Nicholas Dean Lodge

494th Fishing Report from Nicholas Dean Lodge

For Sunday, February 07, 2010 to Saturday, February 13, 2010


 

Fishing Report

With warming water temperatures and fish so fresh they’re bearing sea lice, the Spring holds much to look forward to after a long Winter. Dustin Kovacvich knows this, having helped a happy client land this Steelhead in early May. Don Powell Photo


Fish Tales

Hello Anglers,

The past week in the Skeena region near Terrace has been one dominated by mild, warm weather, which has made for ideal mid-Winter fishing conditions. At this same time last year, many of us die hard anglers were sitting anxiously indoors tying flies and preparing gear, waiting for temperatures in the -25 C range to subside – so, it’s been nice to have a mild February for a change! Warm air temperatures have helped melt shore and anchor ice to open up rivers, and give Winter anglers a shot at both Steelhead and the many trout species inhabiting local rivers.

Taking advantage of this warm weather, head guide and lodge manager, Dustin Kovacvich had two excellent days of fishing on two different tributaries of the Skeena while fishing with Nick Mattner, owner of our partnering lodge, Yellow Cedar Lodge. As Nick had never cast a spey rod before, Dustin showed him the basics – where to place the anchor, several of the different spey casts and how they differed from a single hand rod. To reduce Nick’s learning curve and to help deliver the moderately sized flies and sink tip to the heart of the run, Dustin had Nick fish with a Skagit line, a great choice for both beginners and advanced anglers alike. As luck would have it, Dustin hooked a Steelhead in the few brief minutes he was demonstrating how to cast, though it unfortunately came unbuttoned. However, Nick had several oportunities of his own, hooking another three Steelhead and landing one small fish in the 4-5 lb range. Hooking four Steelhead from one pool on an early February day sure is a nice way to introduce an angler to Winter Steelhead fishing…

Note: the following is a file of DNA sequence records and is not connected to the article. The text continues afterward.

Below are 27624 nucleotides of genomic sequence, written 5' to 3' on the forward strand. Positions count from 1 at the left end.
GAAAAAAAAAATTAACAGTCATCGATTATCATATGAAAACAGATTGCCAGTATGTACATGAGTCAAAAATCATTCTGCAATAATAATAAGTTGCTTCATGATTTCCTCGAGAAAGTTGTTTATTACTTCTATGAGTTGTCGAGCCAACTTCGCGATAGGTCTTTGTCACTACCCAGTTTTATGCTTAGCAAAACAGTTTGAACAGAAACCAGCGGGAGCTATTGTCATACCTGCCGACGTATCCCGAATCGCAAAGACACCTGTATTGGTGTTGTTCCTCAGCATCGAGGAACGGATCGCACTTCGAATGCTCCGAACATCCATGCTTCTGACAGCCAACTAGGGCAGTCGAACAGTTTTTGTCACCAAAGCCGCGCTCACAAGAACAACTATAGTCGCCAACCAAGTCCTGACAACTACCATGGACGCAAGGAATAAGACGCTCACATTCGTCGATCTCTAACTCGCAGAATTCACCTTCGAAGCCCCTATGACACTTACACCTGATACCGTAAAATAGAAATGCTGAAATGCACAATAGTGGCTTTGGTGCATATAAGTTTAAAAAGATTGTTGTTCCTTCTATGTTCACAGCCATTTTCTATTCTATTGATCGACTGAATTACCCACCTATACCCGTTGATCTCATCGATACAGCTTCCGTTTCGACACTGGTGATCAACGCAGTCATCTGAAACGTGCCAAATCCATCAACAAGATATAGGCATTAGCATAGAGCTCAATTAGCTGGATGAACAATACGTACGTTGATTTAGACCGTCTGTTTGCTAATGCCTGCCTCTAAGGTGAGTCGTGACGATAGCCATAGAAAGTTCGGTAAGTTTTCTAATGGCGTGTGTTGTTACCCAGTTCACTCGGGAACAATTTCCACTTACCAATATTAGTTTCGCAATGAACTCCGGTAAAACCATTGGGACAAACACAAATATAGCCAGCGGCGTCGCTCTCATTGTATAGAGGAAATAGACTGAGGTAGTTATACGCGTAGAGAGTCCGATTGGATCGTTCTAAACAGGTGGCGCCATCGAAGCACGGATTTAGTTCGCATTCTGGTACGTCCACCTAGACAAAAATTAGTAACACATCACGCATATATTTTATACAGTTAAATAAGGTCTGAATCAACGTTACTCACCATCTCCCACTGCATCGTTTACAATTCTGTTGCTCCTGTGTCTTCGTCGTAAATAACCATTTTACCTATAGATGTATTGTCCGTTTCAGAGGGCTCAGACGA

On another day, Dustin and Nick cast large, olive strip leeches into some of the deeper holes on a small Skeena tributary, looking for its large bull trout, dolly varden and cutthroat. Though they didn’t find any cutthroat trout, they did find several bull trout and dollies – twenty fish which ranged from 18 to 26 inches. Though they are often overshadowed by their larger Salmonid cousins, the trout fishing on the Skeena system is nothing short of superb for anglers willing to target them with specialized techniques.

In other news, if you’ve been keeping up on our blog, you’ve probably noticed a few posts about our good friend and booking agent, Jeff Bright, who has recently written two articles featuring our lodge. In the Contemporary Sportsman, a new online magazine, Jeff described his adventures while chasing Spring Steelhead in remote rivers off the northwest BC coast. This “Adventure Steelhead” program is one that Jeff has helped us develop, and he captures the excitement of fishing these small, intimate waters and the experiences to be found in them. And, in the current issue of Chasing Silver magazine, Jeff interviewed renowned Steelhead angler, Lani Waller, during the week he joined us at the lodge in the Spring of 2009. For those of you who have followed Lani’s many articles and movies over the years will no doubt appreciate his perspective on Steelhead, their conservation, and even a few of his fishing tips gleaned over many years spent on the water.

Lastly, if you’d like to join us for a trip this year, I highly recommend you consider our Spring Steelhead fishery – especially considering that we’re offering a 10% discount off the 2010 rates during select weeks. See our “Promotional Section” below for more details.

I hope that this finds you doing well, and that you’re enjoying the Olmpics!

Best regards and tight lines,

Chad Black

 

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NICHOLAS DEAN LODGE PROMOTIONS: Spring Steelhead Fishing